Billy Joel Sci-Fi song expired last year.

Posted On: Wednesday - January 31st 2018 7:25PM MST
In Topics: 
  Music  The Future

First of all, before anything else, let me admonish the reader to never call ALL Billy Joel's music "Easy Listening". If anyone tells you that, you MUST play "Miami 2017 (Seen the Lights Go Out on Broadway)", and not on computer speakers either. Stuff on the shelf must be "literally" shaking, or you're not gonna get the full benefit of this rockin' song!

It irks me that I did not even think of posting this song in 2017, as it just wasn't on any playlist. Billy Joel wrote this song in 1975, 43 years ago now. It was at the time NYC was about broke after years of ctrl-left-run government, and I'll give belated kudos to President Jerry Ford, who was not going to ask for the Feral Gov't to bail that city out. Per NY Post headline FORD TO CITY: "DROP DEAD" This was when Billy Joel was finishing his coupla-year stint as a fairly unknown "Piano Man" in Los Angeles, and he headed back to New York afterwards. It is just amazing that this much time has passed, enough to where Peak Stupidity missed the damn date. This song was really science fiction, way back, but it has just expired. I'll put the lyrics below, because they are damn good, along with the version of this from Songs in the Attic, a great collection of some soft songs and some rock, all performed live. (Check out the live "Captain Jack".)

Nope, NYC is not being dismantled per the song, but the part about all the New Yorkers moving to Florida, that's not far off. An interesting thing also is that this song was written before Fidel Castro's criminal flotilla of Cubans, something like 200,000 of them that came to south Florida due to the stupidity of President Jimmy Carter in 1980. Miami may not work out for everybody, as most of it is a foreign country basically. Oh, how 'bout the bit about the Mafia having taken over Mexico? Maybe it's not the same Mafia, but it was a pretty good call.

About 9/11, speaking of the NY skyline falling, and all, in the lyrics, Wikipedia says:
Shortly afterwards, Joel performed the song at a benefit concert on October 20, 2001. Joel announced at the end of the song, "I wrote that song 25 years ago. I thought it was going to be a science fiction song; I never thought it would really happen. But unlike the end of that song, we ain't going anywhere!"
Now that's a little bit dumb. It was science fiction, but who says it won't happen - that's what science fiction is about, imagining the future, and sometimes it's right. (Of course, in the song, the city is being destroyed for some other reason - no ragheads were mentioned, least in the 1975 version.)

This live version of "Miami 2017", recorded in Madison Square Garden, downtown (well, whatever, midtown?) Manhattan, with an audience full of New Yorkers. Whatever one may think of New York City, the audience is just electrified by the rock and the lyrics about NYC, that it's just awesome. Billy Joel is a Long Islander, and so this was his audience too. (Listen to him pronounce "Norfolk" - pure Long Island.)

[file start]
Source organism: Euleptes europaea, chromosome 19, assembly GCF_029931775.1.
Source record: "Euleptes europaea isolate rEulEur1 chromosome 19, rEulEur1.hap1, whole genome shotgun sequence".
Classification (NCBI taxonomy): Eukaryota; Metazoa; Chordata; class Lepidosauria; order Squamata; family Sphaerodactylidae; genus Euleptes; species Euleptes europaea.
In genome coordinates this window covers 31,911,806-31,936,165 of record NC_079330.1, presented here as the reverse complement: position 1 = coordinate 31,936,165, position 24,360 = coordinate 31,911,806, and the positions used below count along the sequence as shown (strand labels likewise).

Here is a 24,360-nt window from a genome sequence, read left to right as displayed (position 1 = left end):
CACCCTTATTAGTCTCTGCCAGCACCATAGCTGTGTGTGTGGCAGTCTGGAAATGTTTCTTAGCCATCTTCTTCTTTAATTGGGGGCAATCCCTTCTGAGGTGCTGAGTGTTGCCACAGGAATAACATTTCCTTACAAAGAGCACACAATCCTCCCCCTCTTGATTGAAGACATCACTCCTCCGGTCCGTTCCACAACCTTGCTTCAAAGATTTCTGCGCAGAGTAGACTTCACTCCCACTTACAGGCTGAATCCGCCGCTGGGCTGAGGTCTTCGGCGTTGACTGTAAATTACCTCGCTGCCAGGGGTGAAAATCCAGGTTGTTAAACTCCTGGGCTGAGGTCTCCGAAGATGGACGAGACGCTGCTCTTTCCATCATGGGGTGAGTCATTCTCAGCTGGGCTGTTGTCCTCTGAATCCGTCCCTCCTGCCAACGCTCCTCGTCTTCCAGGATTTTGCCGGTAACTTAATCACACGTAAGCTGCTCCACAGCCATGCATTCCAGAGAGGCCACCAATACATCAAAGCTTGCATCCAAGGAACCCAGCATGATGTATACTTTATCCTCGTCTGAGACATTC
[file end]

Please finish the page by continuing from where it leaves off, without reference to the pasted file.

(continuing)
The whole song is New York City references, which is why the crowd was going nuts.

"I've seen the lights go out on Broadway.
I saw the Empire State laid low,
and life went on beyond the Palisades.
They all bought Cadillacs
and left there long ago.
We held a concert out in Brooklyn
to watch the island bridges blow.
They turned our power down
and drove us underground,
but we went right on with the show.

I've seen the lights go out on Broadway.
I saw the ruins at my feet.
You know we almost didn't notice it.
We see it all the time on Forty-second Street.
They burned the churches up in Harlem
like in that Spanish civil war.
The flames were everywhere,
but no one really cared.
It always burned up there before.

I've seen the rats lie down on Broadway.
I watched the mighty skyline fall.
The boats were waiting at the battery.
The union went on strike.
They never sailed at all.
They sent a carrier up from Norfolk
and picked the Yankees up for free.
They said that Queens could stay.
They blew the Bronx away
and sank Manhattan out at sea.

You know those lights were bright on Broadway.
But that was so many years ago,
before we all lived here in Florida,
before the Mafia took over Mexico.
There are not many who remember.
They say a handful still survive
to tell the world about
the way the lights went out
and keep the memory alive.

OK, it's Billy Joel, so you probably already assumed that any breaks in the lyrics will be filled with "Oh, ho, whoa-ohhhh"

Billy Joel's band during these shows:

Billy Joel – vocals, pianos, synthesizer, harmonica
David Brown – electric guitar (lead), acoustic guitar (lead)
Richie Cannata – saxophones, flute, organ
Liberty DeVitto – drums, percussion
Russell Javors – electric guitar (rhythm), acoustic guitar (rhythm)
Doug Stegmeyer – bass guitar
Richie Cannata – saxophones, clarinet

Those were mostly the players on the Turnstiles album that most of the live songs on Songs in the Attic were from, but not all - the first recordings of Turnstiles were made with Elton John's bass player and drummer, Dee Murray and Nigel Olson, respectively.

[Updated 02/02:] 1) It was the New York Post, not NY Times, with "City", not "New York". 2) Corrected the spelling of Sci-Fi (makes more sense, but "Sci-Fy" looks kind of modern. 3) Corrected the most egregious error, the lack of mention of Billy Joel's band at the time - it's the band that make the great sound, not just the one guy.

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